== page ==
If you want to make something wildly popular, prohibit it. Human nature will take over. That which we cannot have is what we desire the most.
    A double action revolver is a semiauto firearm. It fires once for every trigger pull.



  • jbp-ohiojbp-ohio Senior Member Posts: 8,452 Senior Member
    CaliFFL wrote: »
    I know legalization is a hot topic here, but I find this very interesting.


    Former National Rifle Association spokesman and American Shooting Sports Council Executive Director Richard Feldman has formed a new gun rights group -- the Independent Firearms Owners Association -- that will not only push for pro-Second Amendment policies, but lobby for marijuana legalization.


    http://www.outdoorlife.com/blogs/gun-shots/2012/04/new-gun-rights-group-claims-war-drugs-degrades-constitution

    As long as businesses can still test and fire users without user getting unemployment.... OK, I'm on board

    Also start a random testing policy for ANY person getting a check from the government (state and federal)

    I don't like the idea of legalization, but I don't like the idea of breaking down doors on the word of a crackhead looking for a plea deal even less.....
    "The democracy will cease to exist when you take away from those who are willing to work and give to those who would not." Thomas Jefferson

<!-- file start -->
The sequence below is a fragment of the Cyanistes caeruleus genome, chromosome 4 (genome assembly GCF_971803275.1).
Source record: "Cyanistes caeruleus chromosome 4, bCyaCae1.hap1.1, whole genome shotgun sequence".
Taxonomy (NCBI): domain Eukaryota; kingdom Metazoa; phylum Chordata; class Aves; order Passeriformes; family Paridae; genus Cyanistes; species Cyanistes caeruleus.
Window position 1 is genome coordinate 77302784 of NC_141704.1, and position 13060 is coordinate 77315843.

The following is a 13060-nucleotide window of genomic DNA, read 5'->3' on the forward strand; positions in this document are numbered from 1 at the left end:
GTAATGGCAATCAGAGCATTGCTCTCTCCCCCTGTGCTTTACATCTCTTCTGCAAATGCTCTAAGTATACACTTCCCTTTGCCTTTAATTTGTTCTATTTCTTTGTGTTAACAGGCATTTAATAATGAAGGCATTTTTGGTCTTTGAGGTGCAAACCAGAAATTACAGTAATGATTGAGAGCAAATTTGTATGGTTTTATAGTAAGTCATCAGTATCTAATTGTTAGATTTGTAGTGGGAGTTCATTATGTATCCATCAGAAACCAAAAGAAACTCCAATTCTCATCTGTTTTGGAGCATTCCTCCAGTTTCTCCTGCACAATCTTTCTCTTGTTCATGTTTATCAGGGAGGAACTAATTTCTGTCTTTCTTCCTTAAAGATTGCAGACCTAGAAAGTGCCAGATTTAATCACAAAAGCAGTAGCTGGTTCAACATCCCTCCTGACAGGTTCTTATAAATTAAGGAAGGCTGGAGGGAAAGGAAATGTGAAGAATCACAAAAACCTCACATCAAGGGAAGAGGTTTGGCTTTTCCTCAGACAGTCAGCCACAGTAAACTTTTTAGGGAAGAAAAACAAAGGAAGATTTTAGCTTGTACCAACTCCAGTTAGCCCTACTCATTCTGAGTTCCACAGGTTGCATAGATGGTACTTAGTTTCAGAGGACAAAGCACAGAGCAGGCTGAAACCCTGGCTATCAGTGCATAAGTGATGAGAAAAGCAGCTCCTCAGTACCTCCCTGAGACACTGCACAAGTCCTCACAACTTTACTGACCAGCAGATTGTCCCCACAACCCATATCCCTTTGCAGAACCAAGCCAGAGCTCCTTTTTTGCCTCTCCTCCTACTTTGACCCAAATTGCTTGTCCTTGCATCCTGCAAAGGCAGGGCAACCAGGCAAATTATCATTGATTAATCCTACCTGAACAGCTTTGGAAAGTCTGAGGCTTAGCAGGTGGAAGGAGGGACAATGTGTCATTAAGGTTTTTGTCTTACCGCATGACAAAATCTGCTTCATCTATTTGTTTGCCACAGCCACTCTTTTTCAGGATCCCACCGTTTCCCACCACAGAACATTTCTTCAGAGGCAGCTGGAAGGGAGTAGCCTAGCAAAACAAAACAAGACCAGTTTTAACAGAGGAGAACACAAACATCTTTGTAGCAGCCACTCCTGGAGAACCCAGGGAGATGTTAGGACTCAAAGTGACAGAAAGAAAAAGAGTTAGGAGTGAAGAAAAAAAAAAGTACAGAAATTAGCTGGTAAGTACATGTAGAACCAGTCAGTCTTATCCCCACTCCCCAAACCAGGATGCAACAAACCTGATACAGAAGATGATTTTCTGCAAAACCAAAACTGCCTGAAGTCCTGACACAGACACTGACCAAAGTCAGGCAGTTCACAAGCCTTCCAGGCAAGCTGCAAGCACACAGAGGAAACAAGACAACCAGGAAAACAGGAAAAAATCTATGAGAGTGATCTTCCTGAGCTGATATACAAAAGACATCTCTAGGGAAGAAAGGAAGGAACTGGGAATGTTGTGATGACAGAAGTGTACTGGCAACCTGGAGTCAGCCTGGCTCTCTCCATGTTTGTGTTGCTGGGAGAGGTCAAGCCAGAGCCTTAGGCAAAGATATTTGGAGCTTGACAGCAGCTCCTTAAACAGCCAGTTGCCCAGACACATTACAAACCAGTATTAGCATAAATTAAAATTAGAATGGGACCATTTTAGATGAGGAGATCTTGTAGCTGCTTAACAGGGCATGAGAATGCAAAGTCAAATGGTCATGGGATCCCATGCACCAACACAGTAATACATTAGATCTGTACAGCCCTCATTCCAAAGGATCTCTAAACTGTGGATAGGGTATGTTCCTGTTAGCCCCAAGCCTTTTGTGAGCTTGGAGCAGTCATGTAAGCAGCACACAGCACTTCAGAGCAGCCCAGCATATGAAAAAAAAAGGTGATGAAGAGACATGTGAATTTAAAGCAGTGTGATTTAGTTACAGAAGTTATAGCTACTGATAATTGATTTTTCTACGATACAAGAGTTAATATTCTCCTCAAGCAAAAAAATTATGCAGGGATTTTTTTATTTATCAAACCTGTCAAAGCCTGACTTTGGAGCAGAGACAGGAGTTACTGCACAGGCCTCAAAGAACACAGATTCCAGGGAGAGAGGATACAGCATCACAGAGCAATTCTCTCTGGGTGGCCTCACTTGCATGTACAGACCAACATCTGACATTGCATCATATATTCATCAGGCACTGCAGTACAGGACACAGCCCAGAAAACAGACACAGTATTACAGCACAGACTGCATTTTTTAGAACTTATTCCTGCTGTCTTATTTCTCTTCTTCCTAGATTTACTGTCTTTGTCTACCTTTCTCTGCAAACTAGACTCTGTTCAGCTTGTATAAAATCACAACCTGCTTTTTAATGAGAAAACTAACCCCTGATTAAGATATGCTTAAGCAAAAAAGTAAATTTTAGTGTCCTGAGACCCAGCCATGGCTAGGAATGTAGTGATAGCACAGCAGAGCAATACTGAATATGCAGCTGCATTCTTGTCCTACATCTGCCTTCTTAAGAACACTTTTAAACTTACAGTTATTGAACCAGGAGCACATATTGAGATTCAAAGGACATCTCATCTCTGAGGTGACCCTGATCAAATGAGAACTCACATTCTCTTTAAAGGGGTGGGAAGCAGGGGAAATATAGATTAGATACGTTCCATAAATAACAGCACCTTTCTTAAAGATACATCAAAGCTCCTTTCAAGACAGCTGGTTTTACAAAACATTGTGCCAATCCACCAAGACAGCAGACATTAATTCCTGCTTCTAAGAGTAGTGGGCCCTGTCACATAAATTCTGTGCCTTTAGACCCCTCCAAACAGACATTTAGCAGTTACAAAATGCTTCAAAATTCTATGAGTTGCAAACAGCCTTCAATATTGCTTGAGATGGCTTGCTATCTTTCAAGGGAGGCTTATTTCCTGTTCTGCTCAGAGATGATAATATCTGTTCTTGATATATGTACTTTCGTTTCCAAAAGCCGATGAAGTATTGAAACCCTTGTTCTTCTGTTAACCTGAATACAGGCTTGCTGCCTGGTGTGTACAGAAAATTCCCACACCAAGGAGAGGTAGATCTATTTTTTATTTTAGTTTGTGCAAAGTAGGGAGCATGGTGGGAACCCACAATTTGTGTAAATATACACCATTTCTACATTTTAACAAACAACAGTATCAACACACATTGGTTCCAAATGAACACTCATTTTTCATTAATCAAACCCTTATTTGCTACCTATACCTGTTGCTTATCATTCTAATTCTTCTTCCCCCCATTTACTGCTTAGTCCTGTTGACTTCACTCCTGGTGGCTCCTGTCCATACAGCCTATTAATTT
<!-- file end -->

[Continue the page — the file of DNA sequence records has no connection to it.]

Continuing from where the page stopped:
• CaliFFLCaliFFL Senior Member Posts: 4,080 Senior Member
    jbp-ohio wrote: »
    As long as businesses can still test and fire users without user getting unemployment.... OK, I'm on boardQUOTE]

    If the user isn't high on the job, why should it matter? Same as booze...
    The question isn't who is going to let me; it's who is going to stop me.

    Ayn Rand
  • alphasigmookiealphasigmookie Senior Member Posts: 7,792 Senior Member
    CaliFFL wrote: »
    jbp-ohio wrote: »
    As long as businesses can still test and fire users without user getting unemployment.... OK, I'm on boardQUOTE]

    If the user isn't high on the job, why should it matter? Same as booze...

    That...why are we so hesitant to give power to government but then freely give even greater power to "private" corporations? The growing control that we've been giving to employers over the private lives of their employees to me is just as scary if not scarier than the growth of government control.

    Also, before people claim that employment is voluntary, it's really not. With more and more of the available jobs being provided by fewer and fewer, larger and larger companies that all seem to follow the same "group think" anti-employee HR policies, the options for most people are extremely limited.
    "Finding out that you have run out of toilet paper is a good example of lack of preparation, buying 10 years worth is silly"
    -DoctorWho
  • jbp-ohiojbp-ohio Senior Member Posts: 8,452 Senior Member
    CaliFFL wrote: »

    That...why are we so hesitant to give power to government but then freely give even greater power to "private" corporations? The growing control that we've been giving to employers over the private lives of their employees to me is just as scary if not scarier than the growth of government control.

    Also, before people claim that employment is voluntary, it's really not. With more and more of the available jobs being provided by fewer and fewer, larger and larger companies that all seem to follow the same "group think" anti-employee HR policies, the options for most people are extremely limited.


    Because it really is about safety.

    Having the guy sitting at the desk beside you stoned, isn't the same as having the guy driving a forklift in a confined space with 100 people while hauling 10,000# coils of metal being high........